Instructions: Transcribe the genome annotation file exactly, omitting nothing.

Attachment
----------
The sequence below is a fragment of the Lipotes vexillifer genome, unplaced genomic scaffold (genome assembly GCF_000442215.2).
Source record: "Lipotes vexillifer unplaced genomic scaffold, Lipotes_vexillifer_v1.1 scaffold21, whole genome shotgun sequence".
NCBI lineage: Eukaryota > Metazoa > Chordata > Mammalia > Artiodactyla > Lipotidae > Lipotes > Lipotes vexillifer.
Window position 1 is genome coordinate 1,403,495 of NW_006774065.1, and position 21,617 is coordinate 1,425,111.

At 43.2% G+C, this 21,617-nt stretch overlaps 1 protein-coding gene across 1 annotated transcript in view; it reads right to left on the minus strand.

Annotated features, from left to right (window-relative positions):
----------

The sequence below is a fragment of the Lipotes vexillifer genome, unplaced genomic scaffold (genome assembly GCF_000442215.2).
Source record: "Lipotes vexillifer unplaced genomic scaffold, Lipotes_vexillifer_v1.1 scaffold21, whole genome shotgun sequence".
NCBI lineage: Eukaryota > Metazoa > Chordata > Mammalia > Artiodactyla > Lipotidae > Lipotes > Lipotes vexillifer.
Window position 1 is genome coordinate 1,403,495 of NW_006774065.1, and position 21,617 is coordinate 1,425,111.

At 43.2% G+C, this 21,617-nt stretch overlaps 1 protein-coding gene across 1 annotated transcript in view; it reads right to left on the minus strand.

Annotated features, from left to right (window-relative positions):